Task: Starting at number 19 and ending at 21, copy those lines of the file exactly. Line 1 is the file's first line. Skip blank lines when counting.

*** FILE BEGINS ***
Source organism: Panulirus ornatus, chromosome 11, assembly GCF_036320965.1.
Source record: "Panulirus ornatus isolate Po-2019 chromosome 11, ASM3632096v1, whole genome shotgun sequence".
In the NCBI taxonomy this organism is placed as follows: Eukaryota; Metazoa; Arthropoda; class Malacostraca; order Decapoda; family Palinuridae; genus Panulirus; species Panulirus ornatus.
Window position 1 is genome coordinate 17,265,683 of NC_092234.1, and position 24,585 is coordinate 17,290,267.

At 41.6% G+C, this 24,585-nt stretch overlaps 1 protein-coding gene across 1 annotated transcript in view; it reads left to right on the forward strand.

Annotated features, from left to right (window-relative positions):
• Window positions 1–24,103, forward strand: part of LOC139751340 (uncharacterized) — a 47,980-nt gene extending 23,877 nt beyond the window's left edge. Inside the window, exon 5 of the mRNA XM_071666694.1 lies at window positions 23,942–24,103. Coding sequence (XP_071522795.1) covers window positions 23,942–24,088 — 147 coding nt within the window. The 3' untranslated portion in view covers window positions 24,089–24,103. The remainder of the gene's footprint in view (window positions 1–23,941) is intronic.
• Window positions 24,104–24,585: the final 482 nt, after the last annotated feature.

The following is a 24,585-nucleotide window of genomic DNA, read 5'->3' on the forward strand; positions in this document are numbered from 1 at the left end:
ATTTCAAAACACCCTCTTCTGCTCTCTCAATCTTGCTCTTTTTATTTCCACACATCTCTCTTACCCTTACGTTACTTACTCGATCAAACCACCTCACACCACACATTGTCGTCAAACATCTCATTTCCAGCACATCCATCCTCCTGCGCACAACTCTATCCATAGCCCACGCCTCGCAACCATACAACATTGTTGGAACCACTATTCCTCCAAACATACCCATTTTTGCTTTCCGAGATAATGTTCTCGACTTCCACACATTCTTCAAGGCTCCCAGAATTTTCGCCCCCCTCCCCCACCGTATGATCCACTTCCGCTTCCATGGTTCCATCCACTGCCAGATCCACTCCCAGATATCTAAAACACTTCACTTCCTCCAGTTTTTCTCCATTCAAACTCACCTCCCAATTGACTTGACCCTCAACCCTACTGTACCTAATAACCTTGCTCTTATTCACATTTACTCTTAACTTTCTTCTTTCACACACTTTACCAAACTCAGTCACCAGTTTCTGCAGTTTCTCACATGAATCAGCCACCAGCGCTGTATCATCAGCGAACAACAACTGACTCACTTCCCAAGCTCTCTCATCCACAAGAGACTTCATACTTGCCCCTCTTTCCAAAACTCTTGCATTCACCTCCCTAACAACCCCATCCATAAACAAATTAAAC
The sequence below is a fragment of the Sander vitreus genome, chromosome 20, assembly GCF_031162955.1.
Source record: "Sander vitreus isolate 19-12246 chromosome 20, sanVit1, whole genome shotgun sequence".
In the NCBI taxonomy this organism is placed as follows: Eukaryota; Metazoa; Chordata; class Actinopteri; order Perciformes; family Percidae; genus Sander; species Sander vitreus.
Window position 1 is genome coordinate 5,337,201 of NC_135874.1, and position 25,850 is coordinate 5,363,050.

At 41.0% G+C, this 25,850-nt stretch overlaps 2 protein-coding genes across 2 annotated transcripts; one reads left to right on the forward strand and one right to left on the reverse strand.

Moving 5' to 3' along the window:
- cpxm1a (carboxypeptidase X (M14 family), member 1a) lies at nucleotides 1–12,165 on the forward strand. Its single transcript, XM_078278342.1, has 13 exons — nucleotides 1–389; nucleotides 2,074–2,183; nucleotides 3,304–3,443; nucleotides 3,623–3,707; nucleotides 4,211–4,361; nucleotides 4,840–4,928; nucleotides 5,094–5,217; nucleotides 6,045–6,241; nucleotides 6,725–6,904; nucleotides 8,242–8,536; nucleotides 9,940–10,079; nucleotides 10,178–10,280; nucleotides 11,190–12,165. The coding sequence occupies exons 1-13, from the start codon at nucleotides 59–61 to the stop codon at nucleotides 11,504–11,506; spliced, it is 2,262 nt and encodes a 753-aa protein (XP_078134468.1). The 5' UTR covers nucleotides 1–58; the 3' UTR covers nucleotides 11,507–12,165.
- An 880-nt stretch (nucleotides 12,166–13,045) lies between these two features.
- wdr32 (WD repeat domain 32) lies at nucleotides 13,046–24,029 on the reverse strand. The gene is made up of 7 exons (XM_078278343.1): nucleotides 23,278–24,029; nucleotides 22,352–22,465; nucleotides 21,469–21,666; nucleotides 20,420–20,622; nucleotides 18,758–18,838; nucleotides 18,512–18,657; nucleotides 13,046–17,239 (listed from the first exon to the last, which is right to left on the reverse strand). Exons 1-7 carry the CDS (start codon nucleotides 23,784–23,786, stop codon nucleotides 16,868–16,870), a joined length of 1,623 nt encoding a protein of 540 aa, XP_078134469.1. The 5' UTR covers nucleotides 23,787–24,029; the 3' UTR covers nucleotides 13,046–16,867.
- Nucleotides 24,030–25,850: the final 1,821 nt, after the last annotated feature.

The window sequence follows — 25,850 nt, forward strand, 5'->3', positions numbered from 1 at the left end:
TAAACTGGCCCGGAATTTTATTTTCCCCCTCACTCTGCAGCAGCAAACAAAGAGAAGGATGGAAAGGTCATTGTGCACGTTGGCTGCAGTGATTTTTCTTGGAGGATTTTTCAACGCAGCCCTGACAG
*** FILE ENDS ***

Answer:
- wdr32 (WD repeat domain 32) lies at nucleotides 13,046–24,029 on the reverse strand. The gene is made up of 7 exons (XM_078278343.1): nucleotides 23,278–24,029; nucleotides 22,352–22,465; nucleotides 21,469–21,666; nucleotides 20,420–20,622; nucleotides 18,758–18,838; nucleotides 18,512–18,657; nucleotides 13,046–17,239 (listed from the first exon to the last, which is right to left on the reverse strand). Exons 1-7 carry the CDS (start codon nucleotides 23,784–23,786, stop codon nucleotides 16,868–16,870), a joined length of 1,623 nt encoding a protein of 540 aa, XP_078134469.1. The 5' UTR covers nucleotides 23,787–24,029; the 3' UTR covers nucleotides 13,046–16,867.
- Nucleotides 24,030–25,850: the final 1,821 nt, after the last annotated feature.

The window sequence follows — 25,850 nt, forward strand, 5'->3', positions numbered from 1 at the left end: